While consumer-facing tech like real-time payments and mobile banking hold great promise for banks, updates to behind-the-scenes infrastructure could be the key to cost savings and competitive advantage.
This year, European retail banking could be on the cusp of what our team at Morgan Stanley Research is calling “an operational revolution.”
With improved regulatory clarity and the prospect of normalized interest rates, technology will be the future battleground of differentiation for both consumers and investors. As an example, most bank consumers in developed markets are expected to have access to real-time payments by the end of 2018 allowing banking transactions to be completed with a swipe of the smartphone.
Regardless of how banks screen against each other, a focus on technology and constant IT investment across the sector will be paramount.
But customer-facing applications aren’t the only differentiators that investors should be watching. Indeed as mobile banking increases customer traffic, having efficient scalable back-end systems becomes critical. Behind the scenes, digitization in banking has the potential to boost back-office efficiencies, reduce operational risk and ultimately improve profitability.
Over the long term, tech advances such as artificial intelligence (AI) and blockchain will clearly play a role in the evolution of banking. However, modernizing the infrastructure backbone—that is, the core banking systems which handle the backbone of a bank’s activities, such as deposits and credits—is arguably the most important step banks will need to take.
In order to remain competitive, banks will need to update technology on the back end in order to deliver a seamless experience on the front end since customers will have little tolerance for glitchy apps no matter how sleek the user interface.
Meanwhile, investments in cloud computing and robotic process automation (RPA) should also take priority. Both of these investments offer an immediate opportunity for cost savings in the back office, while at the same time putting banks in a better position to compete with FinTechs.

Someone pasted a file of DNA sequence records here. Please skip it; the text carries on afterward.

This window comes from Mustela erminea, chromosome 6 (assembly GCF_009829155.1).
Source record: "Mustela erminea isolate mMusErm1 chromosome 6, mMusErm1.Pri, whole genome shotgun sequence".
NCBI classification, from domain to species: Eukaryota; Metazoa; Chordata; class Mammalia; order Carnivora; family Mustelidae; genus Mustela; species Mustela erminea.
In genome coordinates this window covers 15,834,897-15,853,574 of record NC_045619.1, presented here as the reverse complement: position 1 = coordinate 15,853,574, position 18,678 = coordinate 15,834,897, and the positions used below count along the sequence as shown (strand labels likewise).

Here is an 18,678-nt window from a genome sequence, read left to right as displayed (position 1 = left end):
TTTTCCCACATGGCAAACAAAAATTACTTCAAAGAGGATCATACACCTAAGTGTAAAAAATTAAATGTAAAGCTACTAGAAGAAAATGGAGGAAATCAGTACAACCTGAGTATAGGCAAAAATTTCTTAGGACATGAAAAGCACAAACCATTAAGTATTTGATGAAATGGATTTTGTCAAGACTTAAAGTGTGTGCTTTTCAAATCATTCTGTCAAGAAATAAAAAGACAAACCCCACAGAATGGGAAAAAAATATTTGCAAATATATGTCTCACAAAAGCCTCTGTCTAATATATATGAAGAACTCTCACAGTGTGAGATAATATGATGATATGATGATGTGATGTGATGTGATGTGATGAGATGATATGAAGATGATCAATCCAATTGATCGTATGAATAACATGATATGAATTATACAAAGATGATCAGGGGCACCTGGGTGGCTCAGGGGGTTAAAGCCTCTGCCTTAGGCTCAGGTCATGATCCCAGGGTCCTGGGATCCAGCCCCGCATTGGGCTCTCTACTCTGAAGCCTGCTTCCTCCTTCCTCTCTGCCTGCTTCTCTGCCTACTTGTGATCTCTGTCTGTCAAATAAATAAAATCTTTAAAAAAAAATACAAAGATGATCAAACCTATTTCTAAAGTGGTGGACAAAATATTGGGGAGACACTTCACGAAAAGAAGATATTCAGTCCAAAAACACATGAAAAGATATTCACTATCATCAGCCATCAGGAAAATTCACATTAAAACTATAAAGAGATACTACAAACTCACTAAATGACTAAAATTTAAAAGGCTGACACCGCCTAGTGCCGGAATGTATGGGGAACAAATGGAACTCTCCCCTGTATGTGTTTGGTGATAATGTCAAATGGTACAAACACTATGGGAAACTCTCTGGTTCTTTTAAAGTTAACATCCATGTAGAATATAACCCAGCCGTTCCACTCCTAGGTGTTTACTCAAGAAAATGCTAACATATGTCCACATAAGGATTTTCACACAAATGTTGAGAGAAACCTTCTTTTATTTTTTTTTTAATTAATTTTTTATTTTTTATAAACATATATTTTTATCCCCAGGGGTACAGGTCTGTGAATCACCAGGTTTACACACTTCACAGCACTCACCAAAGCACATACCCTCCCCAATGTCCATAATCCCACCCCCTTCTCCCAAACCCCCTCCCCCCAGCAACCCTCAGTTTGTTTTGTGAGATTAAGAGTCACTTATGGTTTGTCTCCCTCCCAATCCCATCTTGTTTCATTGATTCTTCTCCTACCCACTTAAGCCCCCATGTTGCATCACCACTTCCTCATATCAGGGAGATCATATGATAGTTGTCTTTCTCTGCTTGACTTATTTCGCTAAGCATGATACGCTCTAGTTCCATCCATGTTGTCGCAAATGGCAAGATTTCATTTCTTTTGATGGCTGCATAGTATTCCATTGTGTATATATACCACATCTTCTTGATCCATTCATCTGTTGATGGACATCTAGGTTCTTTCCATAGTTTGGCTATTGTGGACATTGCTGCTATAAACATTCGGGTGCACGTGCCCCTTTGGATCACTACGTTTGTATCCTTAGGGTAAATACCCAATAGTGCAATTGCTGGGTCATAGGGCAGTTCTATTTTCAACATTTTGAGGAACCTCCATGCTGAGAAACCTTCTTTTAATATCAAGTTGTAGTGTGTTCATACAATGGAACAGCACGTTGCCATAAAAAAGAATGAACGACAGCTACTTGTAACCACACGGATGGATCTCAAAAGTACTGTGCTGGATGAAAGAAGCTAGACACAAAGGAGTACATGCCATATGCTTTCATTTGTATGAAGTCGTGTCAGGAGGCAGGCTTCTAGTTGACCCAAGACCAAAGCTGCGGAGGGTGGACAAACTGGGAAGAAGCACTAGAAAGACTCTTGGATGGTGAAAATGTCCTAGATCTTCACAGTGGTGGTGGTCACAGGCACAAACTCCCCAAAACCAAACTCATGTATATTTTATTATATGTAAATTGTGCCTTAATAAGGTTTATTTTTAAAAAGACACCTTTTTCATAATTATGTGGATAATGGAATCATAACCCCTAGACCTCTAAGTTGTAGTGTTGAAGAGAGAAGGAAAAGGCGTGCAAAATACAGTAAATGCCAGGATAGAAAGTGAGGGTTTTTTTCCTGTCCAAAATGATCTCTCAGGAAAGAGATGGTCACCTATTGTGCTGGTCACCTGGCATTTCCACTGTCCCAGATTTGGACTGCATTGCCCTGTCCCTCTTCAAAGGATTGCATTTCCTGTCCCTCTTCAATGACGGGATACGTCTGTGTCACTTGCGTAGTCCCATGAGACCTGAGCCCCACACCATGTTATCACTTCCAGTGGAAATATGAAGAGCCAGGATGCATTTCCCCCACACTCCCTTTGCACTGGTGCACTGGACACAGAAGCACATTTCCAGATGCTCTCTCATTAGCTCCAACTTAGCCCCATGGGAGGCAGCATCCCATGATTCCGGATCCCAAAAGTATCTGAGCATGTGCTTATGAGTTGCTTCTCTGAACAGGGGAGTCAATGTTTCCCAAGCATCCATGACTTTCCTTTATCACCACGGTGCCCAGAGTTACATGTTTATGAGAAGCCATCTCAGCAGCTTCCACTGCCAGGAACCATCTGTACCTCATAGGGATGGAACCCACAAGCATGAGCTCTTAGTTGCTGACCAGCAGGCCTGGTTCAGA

The question for investors, then, is how to identify which banks are truly ahead of the curve. Every bank in our coverage has a digitalization plan. Yet, understanding and comparing how firms are spending their IT dollars is difficult; disclosure of IT spend in financial statements is not consistent.
To better gauge infrastructure spending, our team recently analyzed IT expenses over the last five years—and earnings call transcripts over the last two years—to better understand how banks are spending their IT budgets, gauge their progress against their competitors, and identify banks with the highest potential for improvement.
Here are a few highlights:
Core banking systems: With many banks still operating off a patchwork of legacy systems, most banks will need to make some improvements to their backbone. Migrating to a state-of-the art core banking system could reduce cost/income by 9%.
However, because a full-scale move to a single system brings its own challenges, we expect that most banks will opt for “wrappering” existing systems; this reduces back-end functions to basic processing but centralizes data so banks can have a single view of their customers and add new technology to modern systems.
Cloud computing: Most of the banks we cover are moving to the cloud, which offers the potential to shrink relevant infrastructure costs by 30% or more. Leaders have already moved 10% to 40% of their servers and operating systems to the cloud, and many are targeting up to 80% by 2020.
The case for cloud computing, however, varies based on whether banks are already outsourcing IT functions, whether they plan to use a public, private or hybrid cloud, and what applications they migrate. Moving horizontal applications to the cloud, for example, is relatively easy but has limited cost impact, while moving vertical applications could be more material but is more complex to achieve.
Robotic process automation: Among all of the technologies on the table, RPA may have the greatest potential in the near term. Put simply, these applications (robots) transfer information from one system to another, automating processes previously handled by humans; this can include everything from customer onboarding and payment reconciliations, to fraud prevention and compliance reporting.
Based on our analysis, some leading banks are already deploying up to 200 robots and targeting as many as 1,000 in the future. While the obvious benefit of RPA is reducing headcounts, such automation reduces human error and reduces transaction times.
All this said, regardless of how banks screen against each other in these areas, we think that a focus on technology and constant IT investment across the sector is paramount to avoid the risk of being disrupted by new entrants and FinTech players.
Note: Much thanks to Giulia Miotto for her research on digitization in banking referenced throughout this piece.